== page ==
Common variants of Scrabble include, but are not limited to:


All 100 tiles are laid face down. Players take turns flipping over a single tile, leaving it exposed to all players. Players can form words by:

  • Removing three or more tiles from the face-up pile to form a word
  • "Steal a word" from an opponent by combining the your or the opponent's word(s) with at least one letter from the table to form a longer word. For example, if your opponent has TAILINGS, you can use an O from the pool and steal the opponent's word to make INTAGLIOS, LIGATIONS, or ISOLATING.


Rules identical to those of Scrabble, but players can arrange the letters of a word in any order, provided they anagram to a valid word.


Popular on the Internet Scrabble Club. An official draws seven tiles to start the game. All players have a fixed time limit to find the highest-scoring play (not necessarily the best play), and submit the play. The official reveals the highest scoring play, and then draws replacement tiles. The game continues until there are no more consonants or no more vowels remaining. The player with the most points wins the game.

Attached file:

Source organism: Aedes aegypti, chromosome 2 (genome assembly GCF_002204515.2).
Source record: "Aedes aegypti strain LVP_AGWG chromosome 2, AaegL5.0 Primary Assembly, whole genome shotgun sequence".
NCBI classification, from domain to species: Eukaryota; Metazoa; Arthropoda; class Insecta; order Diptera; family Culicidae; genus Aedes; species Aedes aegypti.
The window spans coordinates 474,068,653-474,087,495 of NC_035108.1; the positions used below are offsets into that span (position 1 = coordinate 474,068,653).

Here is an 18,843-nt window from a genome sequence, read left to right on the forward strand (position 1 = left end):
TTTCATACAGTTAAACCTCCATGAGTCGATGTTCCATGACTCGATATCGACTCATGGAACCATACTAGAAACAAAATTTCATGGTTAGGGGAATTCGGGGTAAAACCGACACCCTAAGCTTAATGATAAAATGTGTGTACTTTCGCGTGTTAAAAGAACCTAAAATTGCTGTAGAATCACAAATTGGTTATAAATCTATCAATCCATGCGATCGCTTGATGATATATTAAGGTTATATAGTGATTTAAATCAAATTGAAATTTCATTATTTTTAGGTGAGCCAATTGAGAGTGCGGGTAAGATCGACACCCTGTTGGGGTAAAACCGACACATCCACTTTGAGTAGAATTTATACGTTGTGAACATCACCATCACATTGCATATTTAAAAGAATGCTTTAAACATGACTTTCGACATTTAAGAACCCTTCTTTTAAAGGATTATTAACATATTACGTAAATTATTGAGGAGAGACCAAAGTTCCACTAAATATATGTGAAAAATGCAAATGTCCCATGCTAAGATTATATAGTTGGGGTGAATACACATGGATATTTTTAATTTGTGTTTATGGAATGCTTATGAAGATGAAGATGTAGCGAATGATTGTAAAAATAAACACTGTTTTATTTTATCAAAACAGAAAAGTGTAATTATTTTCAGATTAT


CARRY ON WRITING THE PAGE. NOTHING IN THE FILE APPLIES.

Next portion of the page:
Ecological ScrabbleEdit

Same rules as Scrabble, but a player (before his turn) may "recycle" blank tiles by replacing the blank tile with the letter it represents. For example, if CHIMERs is played (with a blank S), a player may replace the blank with a real S. Note that he cannot replace it with an A or E to make CHIMERA or CHIMERE.

Solitaire ScrabbleEdit

One-player Scrabble. To attain a maximal score, one can set up huge scoring plays (e.g. triple-triple-triples).

Super ScrabbleEdit

Played on a 21x21 board with 200 tiles and a slightly different tile distribution (e.g. 10 S's as opposed to 4 in the original). There are quadruple letter and word squares near the outer edge of the board.

Tag TeamEdit

This variant is played with two teams of two players, with each player possessing his or her own rack. The team going first makes one play using tiles from only one rack, and for all subsequent moves, one player makes a play, immediately followed by a play from the player's teammate. Setup plays are common. This variant is popular at the National Scrabble Championship.